Algonqin alone..... Yeah, I'd say pretty easy. All trails are different of course, but stacked against the rest, I'd say Algonquin is pretty vanilla. Some steep slabs up high, but it's pretty short.

If I can be honest (and I mean no offense), but I think your major issue would be time more than difficulty. Outsde of about 10-12 other peaks, your talking significantly longer distances. Based on the times you gave, you'll have to plan on quite a few overnights to complete them.

That's not a problem, just acount for it. Get a good handle on your hiking speed and style so that you can be properly prepared for those longer hikes. As others have said, "hike you own hike", just understand and what that is.

Glad you had fun
Yes, I am hoping that as I get more in shape, I will be able to hike further. In fact, I doubt I could have done Algonquin at all in the shape I was before breaking my ankle. My buddy and I were joking that we were probably the most out of shape climbers to ever summit Algonquin. We were certainly the "biggest" hikers on the trail Not that we are big fat guys either.. just average couch potatos with little beer guts. Most other hikers we saw had some muscular legs and not much fat on em.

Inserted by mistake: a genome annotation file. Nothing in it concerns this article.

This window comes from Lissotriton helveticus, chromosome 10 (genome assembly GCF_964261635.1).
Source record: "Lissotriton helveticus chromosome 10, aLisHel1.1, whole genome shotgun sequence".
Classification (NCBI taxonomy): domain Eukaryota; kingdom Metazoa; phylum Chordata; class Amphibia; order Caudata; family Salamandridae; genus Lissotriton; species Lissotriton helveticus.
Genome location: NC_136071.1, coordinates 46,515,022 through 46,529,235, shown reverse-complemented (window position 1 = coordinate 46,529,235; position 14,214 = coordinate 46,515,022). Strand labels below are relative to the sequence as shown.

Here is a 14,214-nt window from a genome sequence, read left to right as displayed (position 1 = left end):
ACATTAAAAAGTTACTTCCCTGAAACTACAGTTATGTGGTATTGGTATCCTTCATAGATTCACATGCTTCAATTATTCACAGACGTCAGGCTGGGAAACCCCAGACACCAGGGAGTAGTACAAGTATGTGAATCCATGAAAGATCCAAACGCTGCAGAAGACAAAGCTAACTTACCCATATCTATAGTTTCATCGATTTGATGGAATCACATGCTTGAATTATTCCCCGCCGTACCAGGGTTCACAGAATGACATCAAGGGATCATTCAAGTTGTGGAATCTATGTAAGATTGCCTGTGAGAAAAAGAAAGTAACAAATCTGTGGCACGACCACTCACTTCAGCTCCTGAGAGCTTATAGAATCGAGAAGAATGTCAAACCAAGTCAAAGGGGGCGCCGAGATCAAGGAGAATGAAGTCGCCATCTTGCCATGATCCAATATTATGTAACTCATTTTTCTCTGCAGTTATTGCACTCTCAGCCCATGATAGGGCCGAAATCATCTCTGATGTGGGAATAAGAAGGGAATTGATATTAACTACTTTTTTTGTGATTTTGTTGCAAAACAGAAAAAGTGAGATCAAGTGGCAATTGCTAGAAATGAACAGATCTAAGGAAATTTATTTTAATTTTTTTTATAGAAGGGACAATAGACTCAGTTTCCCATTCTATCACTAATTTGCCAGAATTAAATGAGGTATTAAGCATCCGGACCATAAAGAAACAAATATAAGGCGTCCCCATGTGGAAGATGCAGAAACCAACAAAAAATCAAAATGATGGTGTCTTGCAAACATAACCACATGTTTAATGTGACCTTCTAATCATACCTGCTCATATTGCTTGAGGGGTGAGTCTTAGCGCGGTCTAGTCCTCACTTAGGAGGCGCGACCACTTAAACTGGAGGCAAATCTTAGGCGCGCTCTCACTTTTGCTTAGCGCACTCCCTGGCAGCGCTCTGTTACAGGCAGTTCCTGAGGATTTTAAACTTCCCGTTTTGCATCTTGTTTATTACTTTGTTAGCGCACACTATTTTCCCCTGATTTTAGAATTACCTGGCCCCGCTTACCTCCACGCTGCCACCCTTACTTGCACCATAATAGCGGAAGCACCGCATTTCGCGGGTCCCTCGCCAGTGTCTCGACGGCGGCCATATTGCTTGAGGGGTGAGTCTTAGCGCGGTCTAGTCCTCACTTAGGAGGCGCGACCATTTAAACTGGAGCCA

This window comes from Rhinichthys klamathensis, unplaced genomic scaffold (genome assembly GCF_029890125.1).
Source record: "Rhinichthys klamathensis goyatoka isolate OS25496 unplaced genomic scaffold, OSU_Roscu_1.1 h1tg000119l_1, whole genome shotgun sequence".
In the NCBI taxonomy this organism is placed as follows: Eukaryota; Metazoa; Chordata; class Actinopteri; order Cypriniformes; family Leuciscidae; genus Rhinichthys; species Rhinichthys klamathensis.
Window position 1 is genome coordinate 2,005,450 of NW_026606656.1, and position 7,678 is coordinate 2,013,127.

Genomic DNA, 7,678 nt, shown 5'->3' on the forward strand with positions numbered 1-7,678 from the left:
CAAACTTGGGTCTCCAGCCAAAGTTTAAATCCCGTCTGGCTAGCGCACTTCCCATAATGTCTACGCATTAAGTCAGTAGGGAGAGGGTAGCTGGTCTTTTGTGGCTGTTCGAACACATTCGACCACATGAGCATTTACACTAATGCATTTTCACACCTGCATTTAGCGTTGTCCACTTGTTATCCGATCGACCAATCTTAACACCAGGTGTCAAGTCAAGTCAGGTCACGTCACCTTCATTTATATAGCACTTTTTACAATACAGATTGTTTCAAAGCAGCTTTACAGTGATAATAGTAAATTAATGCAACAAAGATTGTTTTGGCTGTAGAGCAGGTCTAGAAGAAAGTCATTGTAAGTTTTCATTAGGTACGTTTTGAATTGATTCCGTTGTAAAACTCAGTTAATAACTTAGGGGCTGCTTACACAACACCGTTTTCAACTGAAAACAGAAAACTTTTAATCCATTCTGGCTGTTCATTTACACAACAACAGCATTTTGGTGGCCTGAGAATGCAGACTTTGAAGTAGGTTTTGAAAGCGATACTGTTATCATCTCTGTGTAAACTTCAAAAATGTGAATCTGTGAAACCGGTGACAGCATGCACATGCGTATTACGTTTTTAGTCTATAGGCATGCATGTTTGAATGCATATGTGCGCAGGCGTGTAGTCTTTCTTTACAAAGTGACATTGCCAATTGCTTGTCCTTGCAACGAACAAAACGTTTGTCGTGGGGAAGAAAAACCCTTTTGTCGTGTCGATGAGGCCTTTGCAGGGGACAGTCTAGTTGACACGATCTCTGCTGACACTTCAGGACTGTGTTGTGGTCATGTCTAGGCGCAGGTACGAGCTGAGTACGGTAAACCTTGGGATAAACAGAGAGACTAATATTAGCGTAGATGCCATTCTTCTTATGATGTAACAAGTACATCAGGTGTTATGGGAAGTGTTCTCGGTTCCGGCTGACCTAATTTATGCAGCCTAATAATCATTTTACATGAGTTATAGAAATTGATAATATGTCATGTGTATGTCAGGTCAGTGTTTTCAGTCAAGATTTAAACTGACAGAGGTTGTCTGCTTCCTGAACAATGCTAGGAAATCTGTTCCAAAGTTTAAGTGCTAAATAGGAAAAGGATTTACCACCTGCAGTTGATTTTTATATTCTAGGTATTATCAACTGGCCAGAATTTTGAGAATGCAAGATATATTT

One another note, I had seen much of the 'dacks by car before this hike and always love looking at people's pictures on the net so I was suprised at how I had a very hard time picking out which peaks were which. On the ride to the Loj and around 73, I had no idea which peak was Algonquin. It's easy to say the 2nd highest one, but the region is large and it is even sometimes hard to tell which is the largest in a range. The topographical map we had helped us identify some, but it might be nice to tag along with another group of slow hikers who are familiar with the area next time. It would have been great to know wtf we were looking at!

Anybody on here have experience in the presidential range? How difficult is the hike up Mt Washington.. maybe something I should plan for next Summer or is that a large step up?
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Old 09-22-2004, 10:42 PM   #40
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One more post: here are the pictures from the trip..

http://www.scrop.org/dacks/